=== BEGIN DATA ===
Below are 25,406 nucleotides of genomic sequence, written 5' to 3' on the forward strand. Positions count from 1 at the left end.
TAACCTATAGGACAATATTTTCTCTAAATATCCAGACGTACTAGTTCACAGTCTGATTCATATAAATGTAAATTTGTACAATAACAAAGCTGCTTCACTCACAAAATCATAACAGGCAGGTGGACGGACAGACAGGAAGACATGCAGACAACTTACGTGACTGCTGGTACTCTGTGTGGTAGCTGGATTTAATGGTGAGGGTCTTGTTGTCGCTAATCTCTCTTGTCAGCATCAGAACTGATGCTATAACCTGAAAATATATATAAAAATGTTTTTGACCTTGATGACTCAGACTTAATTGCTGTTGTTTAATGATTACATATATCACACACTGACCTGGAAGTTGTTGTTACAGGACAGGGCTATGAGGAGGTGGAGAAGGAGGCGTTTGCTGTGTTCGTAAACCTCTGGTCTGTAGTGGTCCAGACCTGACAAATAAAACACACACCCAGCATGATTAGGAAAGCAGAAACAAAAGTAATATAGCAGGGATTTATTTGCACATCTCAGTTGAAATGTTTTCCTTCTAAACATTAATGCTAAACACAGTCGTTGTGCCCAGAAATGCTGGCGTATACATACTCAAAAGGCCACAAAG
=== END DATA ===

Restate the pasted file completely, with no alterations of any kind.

Below are 25,406 nucleotides of genomic sequence, written 5' to 3' on the forward strand. Positions count from 1 at the left end.
TAACCTATAGGACAATATTTTCTCTAAATATCCAGACGTACTAGTTCACAGTCTGATTCATATAAATGTAAATTTGTACAATAACAAAGCTGCTTCACTCACAAAATCATAACAGGCAGGTGGACGGACAGACAGGAAGACATGCAGACAACTTACGTGACTGCTGGTACTCTGTGTGGTAGCTGGATTTAATGGTGAGGGTCTTGTTGTCGCTAATCTCTCTTGTCAGCATCAGAACTGATGCTATAACCTGAAAATATATATAAAAATGTTTTTGACCTTGATGACTCAGACTTAATTGCTGTTGTTTAATGATTACATATATCACACACTGACCTGGAAGTTGTTGTTACAGGACAGGGCTATGAGGAGGTGGAGAAGGAGGCGTTTGCTGTGTTCGTAAACCTCTGGTCTGTAGTGGTCCAGACCTGACAAATAAAACACACACCCAGCATGATTAGGAAAGCAGAAACAAAAGTAATATAGCAGGGATTTATTTGCACATCTCAGTTGAAATGTTTTCCTTCTAAACATTAATGCTAAACACAGTCGTTGTGCCCAGAAATGCTGGCGTATACATACTCAAAAGGCCACAAAG